A town meeting had been held December 6th, 1775, at which among other officers, Simon Spalding was chosen constable. The fact we quote in illustration of a previous remark, namely, that there was no office so high, or low, demanding the service of any freeman, which was not promptly accepted by the principal and leading men. Every station where the public was to be served, was a station of honour. Simon Spalding soon after held a captain's commission with distinguished honour, in the continental army, and was afterwards a general in the militia. The emoluments of office were a secondary consideration; to serve the country seemed to be, in those patriotic times, a hallowed duty.
But the meeting not having finished the business on which it had met, adjourned to Wednesday, the 20th of the month. Then, as the reader is aware, the whole valley was in commotion, preparing for the reception of Plunket. But a subsequent entry is made by Ezekiel Pierce, the usual Clerk. “This meeting was adjourned until Wednesday, the 20th of December, at 9 of ye o'clock in the forenoon, at ye house of Mr. Jabez Sill.
“ But there was no meeting by reason of ye Pennimites," etc.
Though trifling in itself, yet as we mean to hold the mirror up to nature, and reflect a true picture of those ancient times, the fact must
In addition to the Resolutions of the Connecticut Assembly, we find the following proceedings of Congress on the subject, passed Dec. 23, 1775.
Whereas, the colony of Connecticut has, by a certain Act of their Assembly,“ Resolved, that no further settlements be made on the lands disputed between them an.1 Pennsylvania, without license from the said Assembly.”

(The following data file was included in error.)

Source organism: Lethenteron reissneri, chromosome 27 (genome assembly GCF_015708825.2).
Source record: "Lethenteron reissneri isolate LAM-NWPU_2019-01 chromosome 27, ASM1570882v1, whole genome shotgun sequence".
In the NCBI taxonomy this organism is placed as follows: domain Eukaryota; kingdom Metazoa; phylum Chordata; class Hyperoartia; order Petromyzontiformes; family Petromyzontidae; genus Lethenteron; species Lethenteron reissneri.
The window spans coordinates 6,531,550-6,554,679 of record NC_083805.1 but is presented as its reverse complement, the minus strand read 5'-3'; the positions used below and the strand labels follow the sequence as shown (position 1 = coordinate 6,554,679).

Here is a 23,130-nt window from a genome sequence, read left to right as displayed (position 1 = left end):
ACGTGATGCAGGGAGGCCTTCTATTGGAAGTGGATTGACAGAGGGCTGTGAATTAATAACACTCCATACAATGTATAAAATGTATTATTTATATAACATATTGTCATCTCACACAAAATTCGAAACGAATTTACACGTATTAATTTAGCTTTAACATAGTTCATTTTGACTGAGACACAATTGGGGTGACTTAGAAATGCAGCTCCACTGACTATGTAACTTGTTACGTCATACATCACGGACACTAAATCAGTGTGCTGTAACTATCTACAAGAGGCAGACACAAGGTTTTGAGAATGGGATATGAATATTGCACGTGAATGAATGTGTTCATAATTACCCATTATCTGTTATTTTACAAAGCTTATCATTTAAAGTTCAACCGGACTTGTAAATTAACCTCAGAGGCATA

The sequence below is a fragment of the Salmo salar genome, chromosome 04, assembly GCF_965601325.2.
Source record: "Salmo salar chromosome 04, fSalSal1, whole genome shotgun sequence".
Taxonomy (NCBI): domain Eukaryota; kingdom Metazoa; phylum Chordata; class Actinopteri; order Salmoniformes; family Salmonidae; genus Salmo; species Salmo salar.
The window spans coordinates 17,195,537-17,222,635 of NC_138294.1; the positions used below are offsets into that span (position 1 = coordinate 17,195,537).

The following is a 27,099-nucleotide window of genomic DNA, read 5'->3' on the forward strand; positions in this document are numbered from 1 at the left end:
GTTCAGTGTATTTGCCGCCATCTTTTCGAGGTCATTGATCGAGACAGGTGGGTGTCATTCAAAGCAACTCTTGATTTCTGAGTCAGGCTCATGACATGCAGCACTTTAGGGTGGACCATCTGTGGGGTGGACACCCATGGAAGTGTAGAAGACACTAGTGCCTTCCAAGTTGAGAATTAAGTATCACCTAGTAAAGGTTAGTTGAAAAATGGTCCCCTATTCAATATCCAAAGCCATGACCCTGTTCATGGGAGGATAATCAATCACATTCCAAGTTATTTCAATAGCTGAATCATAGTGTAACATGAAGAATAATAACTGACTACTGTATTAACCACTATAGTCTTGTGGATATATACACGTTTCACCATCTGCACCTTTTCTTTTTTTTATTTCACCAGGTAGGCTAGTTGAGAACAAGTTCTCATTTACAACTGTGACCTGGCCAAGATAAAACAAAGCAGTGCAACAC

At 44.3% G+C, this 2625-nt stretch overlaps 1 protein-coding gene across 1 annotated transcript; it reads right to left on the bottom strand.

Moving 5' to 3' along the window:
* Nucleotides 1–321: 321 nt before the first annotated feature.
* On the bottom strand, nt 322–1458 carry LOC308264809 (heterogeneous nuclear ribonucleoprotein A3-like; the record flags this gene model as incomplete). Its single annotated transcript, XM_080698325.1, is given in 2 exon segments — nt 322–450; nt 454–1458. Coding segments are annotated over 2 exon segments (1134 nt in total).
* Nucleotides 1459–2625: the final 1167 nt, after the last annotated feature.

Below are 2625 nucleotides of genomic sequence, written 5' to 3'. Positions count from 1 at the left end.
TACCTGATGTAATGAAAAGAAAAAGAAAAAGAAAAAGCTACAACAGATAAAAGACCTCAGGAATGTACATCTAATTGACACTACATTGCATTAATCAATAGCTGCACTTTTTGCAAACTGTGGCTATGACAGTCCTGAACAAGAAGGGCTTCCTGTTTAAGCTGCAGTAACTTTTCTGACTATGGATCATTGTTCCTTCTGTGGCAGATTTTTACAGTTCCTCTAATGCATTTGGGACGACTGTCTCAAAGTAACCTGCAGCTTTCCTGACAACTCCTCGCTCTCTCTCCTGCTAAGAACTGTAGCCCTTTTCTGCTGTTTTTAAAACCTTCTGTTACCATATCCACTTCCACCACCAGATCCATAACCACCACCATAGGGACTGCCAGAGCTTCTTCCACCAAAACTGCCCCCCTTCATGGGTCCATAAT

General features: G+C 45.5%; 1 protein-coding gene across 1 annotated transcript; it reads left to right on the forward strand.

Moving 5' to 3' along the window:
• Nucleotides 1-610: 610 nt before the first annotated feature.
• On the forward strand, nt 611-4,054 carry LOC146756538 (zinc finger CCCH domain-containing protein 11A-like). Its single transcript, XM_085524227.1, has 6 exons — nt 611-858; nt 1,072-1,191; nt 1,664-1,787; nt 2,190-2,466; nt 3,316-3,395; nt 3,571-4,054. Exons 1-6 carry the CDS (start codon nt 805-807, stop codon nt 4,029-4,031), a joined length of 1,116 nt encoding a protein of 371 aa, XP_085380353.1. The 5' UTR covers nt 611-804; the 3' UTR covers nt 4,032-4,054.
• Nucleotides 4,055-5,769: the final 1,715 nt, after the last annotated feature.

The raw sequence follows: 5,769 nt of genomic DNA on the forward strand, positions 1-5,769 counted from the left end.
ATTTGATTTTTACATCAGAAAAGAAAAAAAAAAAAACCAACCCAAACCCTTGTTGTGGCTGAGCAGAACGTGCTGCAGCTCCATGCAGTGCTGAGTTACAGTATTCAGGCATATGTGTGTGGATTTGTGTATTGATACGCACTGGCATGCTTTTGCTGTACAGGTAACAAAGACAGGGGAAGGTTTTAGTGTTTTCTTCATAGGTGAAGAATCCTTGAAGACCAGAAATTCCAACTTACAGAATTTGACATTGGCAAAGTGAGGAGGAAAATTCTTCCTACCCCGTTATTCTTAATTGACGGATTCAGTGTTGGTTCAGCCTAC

Resolred, That it be recommended to the Colony of Connecticut not to introduce any settlers on the said lands, till the further order of this Congress, until the said dispute shall be settled.
be stated. A rivalry for power and precedence had sprung up between Kingston, or the Forty, and Wilkesbarre. The widely extended and rich bottom lands on the west side of the river, Abra. ham's Plains and Shawney, had attracted thither a large portion of the settlers. Why should they cross the river and pay ferriage to attend town meetings in Wilkesbarre? Aye, but Wilkesbarre, with its superb town plot, already seeing itself a county town in perspective, thought nothing could be more reasonable and pleasant than that public business should be transacted on her side. This jealousy had led to a town vote, and it had been decided by a small majority, that a certain tree in Kingston, “ ten rods north of the house of Mr. Timothy Ross, shall be the Public sign-post;" repealing thereby, and repudiating the tree north of Mr. Butler's, in Wilkesbarre. Several town meetings were held in Kingston, and the prudence of Clerks would not, or failed to, state where they were holden. At length a compromise was made, as they had excellent precedent from Home, Hartford and New Haven possessing half-share rights in the honour of having the General Assembly meet in their respective cities. So, too, the County Courts were held alternately at the rival cities of Norwich and New London.
“ Voted—That for the future the Annual town meetings, and Freeman's meetings shall be held, half the time on the east side of the river, and the other half on the west side of the river, for one year."